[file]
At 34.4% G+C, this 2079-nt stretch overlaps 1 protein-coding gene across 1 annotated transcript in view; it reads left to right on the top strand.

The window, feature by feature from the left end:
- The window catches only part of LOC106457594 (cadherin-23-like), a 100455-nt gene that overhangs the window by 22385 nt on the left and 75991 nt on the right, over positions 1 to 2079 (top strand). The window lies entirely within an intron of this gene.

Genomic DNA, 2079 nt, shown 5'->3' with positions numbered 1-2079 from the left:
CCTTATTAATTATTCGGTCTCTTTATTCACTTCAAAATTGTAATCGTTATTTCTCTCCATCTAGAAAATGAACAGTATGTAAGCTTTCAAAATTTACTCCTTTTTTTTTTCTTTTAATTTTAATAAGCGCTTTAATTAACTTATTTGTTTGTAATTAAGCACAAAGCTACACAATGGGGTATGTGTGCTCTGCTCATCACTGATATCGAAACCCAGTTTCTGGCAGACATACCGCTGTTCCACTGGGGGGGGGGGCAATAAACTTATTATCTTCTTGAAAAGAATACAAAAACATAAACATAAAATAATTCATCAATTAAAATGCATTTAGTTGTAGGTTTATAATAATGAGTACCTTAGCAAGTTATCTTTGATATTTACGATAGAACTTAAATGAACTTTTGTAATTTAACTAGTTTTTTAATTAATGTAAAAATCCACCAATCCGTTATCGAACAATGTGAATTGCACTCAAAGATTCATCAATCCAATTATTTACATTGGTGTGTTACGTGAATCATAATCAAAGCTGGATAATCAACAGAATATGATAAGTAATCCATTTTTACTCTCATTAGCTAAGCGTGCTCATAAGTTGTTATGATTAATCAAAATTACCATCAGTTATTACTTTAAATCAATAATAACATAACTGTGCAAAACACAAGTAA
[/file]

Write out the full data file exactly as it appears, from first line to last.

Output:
At 34.4% G+C, this 2079-nt stretch overlaps 1 protein-coding gene across 1 annotated transcript in view; it reads left to right on the top strand.

The window, feature by feature from the left end:
- The window catches only part of LOC106457594 (cadherin-23-like), a 100455-nt gene that overhangs the window by 22385 nt on the left and 75991 nt on the right, over positions 1 to 2079 (top strand). The window lies entirely within an intron of this gene.

Genomic DNA, 2079 nt, shown 5'->3' with positions numbered 1-2079 from the left:
CCTTATTAATTATTCGGTCTCTTTATTCACTTCAAAATTGTAATCGTTATTTCTCTCCATCTAGAAAATGAACAGTATGTAAGCTTTCAAAATTTACTCCTTTTTTTTTTCTTTTAATTTTAATAAGCGCTTTAATTAACTTATTTGTTTGTAATTAAGCACAAAGCTACACAATGGGGTATGTGTGCTCTGCTCATCACTGATATCGAAACCCAGTTTCTGGCAGACATACCGCTGTTCCACTGGGGGGGGGGGCAATAAACTTATTATCTTCTTGAAAAGAATACAAAAACATAAACATAAAATAATTCATCAATTAAAATGCATTTAGTTGTAGGTTTATAATAATGAGTACCTTAGCAAGTTATCTTTGATATTTACGATAGAACTTAAATGAACTTTTGTAATTTAACTAGTTTTTTAATTAATGTAAAAATCCACCAATCCGTTATCGAACAATGTGAATTGCACTCAAAGATTCATCAATCCAATTATTTACATTGGTGTGTTACGTGAATCATAATCAAAGCTGGATAATCAACAGAATATGATAAGTAATCCATTTTTACTCTCATTAGCTAAGCGTGCTCATAAGTTGTTATGATTAATCAAAATTACCATCAGTTATTACTTTAAATCAATAATAACATAACTGTGCAAAACACAAGTAA